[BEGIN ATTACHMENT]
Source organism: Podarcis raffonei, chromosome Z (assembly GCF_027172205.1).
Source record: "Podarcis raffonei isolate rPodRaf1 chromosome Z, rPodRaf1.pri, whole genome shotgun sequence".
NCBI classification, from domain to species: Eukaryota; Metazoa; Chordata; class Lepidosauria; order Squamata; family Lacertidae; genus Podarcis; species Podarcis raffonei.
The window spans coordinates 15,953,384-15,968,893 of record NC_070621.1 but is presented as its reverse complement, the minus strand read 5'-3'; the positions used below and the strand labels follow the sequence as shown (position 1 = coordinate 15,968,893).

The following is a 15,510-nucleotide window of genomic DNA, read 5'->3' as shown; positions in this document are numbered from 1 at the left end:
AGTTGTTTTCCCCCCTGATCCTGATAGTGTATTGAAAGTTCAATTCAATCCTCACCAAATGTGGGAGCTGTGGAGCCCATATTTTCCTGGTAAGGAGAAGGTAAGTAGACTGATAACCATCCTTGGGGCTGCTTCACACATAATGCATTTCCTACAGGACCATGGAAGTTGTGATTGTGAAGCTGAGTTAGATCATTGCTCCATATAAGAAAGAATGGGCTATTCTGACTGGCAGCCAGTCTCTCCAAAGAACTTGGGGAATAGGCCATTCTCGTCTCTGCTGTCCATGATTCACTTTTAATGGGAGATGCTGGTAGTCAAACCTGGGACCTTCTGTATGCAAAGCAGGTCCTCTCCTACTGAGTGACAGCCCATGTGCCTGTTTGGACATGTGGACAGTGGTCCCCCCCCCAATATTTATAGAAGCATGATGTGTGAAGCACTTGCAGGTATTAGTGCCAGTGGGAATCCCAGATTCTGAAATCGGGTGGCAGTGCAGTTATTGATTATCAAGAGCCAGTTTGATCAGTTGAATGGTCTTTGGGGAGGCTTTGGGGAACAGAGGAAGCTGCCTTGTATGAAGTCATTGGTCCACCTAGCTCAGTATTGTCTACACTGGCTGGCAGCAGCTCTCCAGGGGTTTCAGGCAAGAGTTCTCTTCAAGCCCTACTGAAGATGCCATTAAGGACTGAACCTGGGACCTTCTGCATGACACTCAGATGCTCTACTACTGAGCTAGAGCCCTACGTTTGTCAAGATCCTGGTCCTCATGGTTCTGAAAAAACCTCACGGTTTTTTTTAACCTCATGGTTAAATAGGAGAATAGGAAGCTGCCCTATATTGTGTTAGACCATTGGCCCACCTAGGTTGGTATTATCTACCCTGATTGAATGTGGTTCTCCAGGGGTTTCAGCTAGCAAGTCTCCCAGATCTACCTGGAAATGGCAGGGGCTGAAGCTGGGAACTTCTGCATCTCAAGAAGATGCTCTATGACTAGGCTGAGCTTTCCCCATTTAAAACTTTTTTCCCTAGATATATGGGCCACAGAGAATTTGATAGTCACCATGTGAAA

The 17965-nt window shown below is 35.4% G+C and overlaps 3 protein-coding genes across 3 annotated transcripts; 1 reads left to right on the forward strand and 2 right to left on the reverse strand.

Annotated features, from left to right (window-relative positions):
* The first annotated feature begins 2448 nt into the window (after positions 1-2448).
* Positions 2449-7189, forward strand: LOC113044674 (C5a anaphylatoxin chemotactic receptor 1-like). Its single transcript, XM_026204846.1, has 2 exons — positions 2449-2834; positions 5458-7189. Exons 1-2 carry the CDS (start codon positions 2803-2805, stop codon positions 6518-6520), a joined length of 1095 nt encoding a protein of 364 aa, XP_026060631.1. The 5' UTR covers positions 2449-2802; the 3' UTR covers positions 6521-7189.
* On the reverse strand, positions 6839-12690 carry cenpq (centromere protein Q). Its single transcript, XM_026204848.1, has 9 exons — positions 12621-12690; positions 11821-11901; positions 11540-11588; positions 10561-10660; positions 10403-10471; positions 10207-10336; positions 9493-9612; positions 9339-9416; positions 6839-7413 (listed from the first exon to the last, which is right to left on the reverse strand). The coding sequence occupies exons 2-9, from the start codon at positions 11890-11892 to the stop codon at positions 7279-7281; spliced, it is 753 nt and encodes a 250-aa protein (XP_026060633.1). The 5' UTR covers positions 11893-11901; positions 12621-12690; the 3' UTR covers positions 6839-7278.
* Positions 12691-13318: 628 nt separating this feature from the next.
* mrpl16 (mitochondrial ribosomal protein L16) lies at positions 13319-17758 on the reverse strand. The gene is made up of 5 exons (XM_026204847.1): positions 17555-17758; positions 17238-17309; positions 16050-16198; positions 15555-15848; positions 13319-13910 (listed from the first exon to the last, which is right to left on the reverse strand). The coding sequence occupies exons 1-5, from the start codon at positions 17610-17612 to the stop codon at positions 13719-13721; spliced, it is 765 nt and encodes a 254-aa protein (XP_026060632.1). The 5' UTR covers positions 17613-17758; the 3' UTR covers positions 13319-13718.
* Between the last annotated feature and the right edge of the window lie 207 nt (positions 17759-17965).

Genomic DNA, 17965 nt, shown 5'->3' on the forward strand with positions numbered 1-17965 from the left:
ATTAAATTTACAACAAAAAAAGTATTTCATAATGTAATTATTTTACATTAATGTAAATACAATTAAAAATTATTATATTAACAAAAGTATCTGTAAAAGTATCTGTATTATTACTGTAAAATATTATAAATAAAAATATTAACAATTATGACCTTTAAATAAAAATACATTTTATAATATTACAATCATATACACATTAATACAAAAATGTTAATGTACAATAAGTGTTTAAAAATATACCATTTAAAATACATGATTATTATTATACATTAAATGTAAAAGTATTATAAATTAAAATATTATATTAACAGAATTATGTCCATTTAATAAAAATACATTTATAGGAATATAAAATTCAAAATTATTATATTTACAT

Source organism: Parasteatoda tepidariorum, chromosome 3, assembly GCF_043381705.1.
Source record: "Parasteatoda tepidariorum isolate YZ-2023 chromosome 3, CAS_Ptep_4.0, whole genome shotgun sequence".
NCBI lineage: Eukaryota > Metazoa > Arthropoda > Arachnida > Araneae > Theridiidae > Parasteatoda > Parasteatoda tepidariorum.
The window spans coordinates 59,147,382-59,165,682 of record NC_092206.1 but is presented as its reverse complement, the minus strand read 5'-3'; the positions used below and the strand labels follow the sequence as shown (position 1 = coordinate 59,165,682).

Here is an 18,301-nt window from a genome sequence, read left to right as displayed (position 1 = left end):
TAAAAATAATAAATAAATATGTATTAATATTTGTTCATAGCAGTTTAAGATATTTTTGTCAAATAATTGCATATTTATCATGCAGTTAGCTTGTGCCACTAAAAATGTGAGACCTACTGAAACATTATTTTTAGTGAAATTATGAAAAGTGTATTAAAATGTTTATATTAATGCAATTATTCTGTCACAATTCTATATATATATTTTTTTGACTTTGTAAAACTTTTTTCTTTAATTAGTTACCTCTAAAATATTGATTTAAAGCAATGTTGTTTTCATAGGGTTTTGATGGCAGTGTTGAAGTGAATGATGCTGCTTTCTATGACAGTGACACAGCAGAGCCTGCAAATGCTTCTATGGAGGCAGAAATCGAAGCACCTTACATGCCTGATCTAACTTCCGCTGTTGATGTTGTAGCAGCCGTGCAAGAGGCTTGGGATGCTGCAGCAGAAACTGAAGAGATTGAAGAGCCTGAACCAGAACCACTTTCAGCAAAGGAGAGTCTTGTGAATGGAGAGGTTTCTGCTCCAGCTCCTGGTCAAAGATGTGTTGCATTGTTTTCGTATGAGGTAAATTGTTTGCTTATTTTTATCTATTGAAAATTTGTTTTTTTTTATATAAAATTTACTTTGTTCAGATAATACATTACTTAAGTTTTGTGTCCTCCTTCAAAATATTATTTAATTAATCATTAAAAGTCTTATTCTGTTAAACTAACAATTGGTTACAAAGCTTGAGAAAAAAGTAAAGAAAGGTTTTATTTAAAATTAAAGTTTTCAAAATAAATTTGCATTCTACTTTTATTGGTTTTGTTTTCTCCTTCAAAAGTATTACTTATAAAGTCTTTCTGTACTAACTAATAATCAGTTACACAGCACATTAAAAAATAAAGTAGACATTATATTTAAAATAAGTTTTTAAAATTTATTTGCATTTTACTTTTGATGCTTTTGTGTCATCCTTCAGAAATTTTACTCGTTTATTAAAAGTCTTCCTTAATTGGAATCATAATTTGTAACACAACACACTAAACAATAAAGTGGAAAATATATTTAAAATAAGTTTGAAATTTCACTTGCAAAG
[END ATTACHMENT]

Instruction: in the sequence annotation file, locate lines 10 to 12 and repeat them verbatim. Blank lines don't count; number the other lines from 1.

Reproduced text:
* Positions 2449-7189, forward strand: LOC113044674 (C5a anaphylatoxin chemotactic receptor 1-like). Its single transcript, XM_026204846.1, has 2 exons — positions 2449-2834; positions 5458-7189. Exons 1-2 carry the CDS (start codon positions 2803-2805, stop codon positions 6518-6520), a joined length of 1095 nt encoding a protein of 364 aa, XP_026060631.1. The 5' UTR covers positions 2449-2802; the 3' UTR covers positions 6521-7189.
* On the reverse strand, positions 6839-12690 carry cenpq (centromere protein Q). Its single transcript, XM_026204848.1, has 9 exons — positions 12621-12690; positions 11821-11901; positions 11540-11588; positions 10561-10660; positions 10403-10471; positions 10207-10336; positions 9493-9612; positions 9339-9416; positions 6839-7413 (listed from the first exon to the last, which is right to left on the reverse strand). The coding sequence occupies exons 2-9, from the start codon at positions 11890-11892 to the stop codon at positions 7279-7281; spliced, it is 753 nt and encodes a 250-aa protein (XP_026060633.1). The 5' UTR covers positions 11893-11901; positions 12621-12690; the 3' UTR covers positions 6839-7278.
* Positions 12691-13318: 628 nt separating this feature from the next.